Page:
The pistol shrimp (also known as the snapping shrimp) is a small, colorful species of shrimp that is known for its ability to produce a loud snapping sound. This sound is produced when the shrimp rapidly closes its enlarged claw, which creates a bubble of air that collapses with such force that it produces a shock wave. The shock wave is so powerful that it can stun or kill small fish and invertebrates, and it can even be heard by divers at a distance of several feet. The pistol shrimp is also known for its unusual mating behavior, in which the male carries the fertilized eggs on his abdomen until they hatch.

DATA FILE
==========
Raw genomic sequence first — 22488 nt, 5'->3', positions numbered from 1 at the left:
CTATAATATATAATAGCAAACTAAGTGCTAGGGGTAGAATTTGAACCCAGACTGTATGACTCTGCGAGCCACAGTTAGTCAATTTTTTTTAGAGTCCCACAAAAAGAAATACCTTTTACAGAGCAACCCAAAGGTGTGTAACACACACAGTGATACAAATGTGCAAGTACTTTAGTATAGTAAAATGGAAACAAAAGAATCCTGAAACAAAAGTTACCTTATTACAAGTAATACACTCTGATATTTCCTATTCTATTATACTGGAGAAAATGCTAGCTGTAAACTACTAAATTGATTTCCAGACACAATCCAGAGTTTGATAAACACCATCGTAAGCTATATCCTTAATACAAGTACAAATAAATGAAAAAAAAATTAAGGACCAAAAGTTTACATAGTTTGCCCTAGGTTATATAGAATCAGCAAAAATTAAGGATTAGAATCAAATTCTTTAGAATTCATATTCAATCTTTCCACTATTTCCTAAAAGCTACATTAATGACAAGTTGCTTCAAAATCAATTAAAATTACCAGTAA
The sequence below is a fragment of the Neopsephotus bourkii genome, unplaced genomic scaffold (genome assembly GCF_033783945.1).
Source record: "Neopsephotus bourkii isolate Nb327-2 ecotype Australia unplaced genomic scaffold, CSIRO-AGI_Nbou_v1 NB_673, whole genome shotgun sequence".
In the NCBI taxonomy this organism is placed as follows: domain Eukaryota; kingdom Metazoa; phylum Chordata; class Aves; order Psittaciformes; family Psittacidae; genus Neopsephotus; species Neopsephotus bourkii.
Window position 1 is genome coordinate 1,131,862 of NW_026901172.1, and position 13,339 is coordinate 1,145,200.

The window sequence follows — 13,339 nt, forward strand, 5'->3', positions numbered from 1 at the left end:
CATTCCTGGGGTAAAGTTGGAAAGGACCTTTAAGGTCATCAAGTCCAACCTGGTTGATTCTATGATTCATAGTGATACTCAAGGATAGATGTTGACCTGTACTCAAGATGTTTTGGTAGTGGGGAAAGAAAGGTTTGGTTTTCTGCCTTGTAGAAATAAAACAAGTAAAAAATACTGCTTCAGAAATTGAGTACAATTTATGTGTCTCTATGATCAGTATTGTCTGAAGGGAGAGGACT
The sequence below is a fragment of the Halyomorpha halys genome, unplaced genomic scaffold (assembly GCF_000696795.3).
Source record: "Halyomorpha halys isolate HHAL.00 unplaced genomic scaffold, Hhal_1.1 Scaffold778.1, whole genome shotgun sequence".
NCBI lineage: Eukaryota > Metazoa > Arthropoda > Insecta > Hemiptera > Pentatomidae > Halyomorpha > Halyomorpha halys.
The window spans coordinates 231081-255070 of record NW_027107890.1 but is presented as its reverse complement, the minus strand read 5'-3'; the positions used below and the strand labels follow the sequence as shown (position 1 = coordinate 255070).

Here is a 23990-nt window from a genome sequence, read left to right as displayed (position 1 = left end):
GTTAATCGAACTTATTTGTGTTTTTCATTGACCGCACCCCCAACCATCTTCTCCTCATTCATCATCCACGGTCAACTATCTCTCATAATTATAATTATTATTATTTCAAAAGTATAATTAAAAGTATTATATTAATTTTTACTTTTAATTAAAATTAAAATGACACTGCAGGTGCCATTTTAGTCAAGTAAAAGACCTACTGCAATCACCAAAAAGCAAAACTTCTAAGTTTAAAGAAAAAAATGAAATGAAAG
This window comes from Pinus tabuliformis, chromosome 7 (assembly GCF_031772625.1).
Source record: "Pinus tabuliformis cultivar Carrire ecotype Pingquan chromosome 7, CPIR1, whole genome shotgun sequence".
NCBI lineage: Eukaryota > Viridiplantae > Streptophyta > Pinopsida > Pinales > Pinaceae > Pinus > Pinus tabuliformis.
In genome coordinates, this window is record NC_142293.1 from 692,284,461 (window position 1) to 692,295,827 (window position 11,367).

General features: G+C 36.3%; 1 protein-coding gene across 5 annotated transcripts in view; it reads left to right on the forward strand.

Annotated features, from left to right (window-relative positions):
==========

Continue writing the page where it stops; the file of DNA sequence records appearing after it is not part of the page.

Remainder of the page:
The goby fish and the pistol shrimp often form a symbiotic relationship, in which both species benefit from the association. In this relationship, the goby fish provides protection for the pistol shrimp, while the shrimp provides food for the goby.
The goby fish serves as a lookout for the pistol shrimp, alerting the shrimp of any potential dangers and allowing the shrimp to retreat to safety. In return, the pistol shrimp uses its snapping claw to catch small bits of food, which it then shares with the goby fish. This mutualistic relationship allows both species to thrive in environments that may otherwise be inhospitable.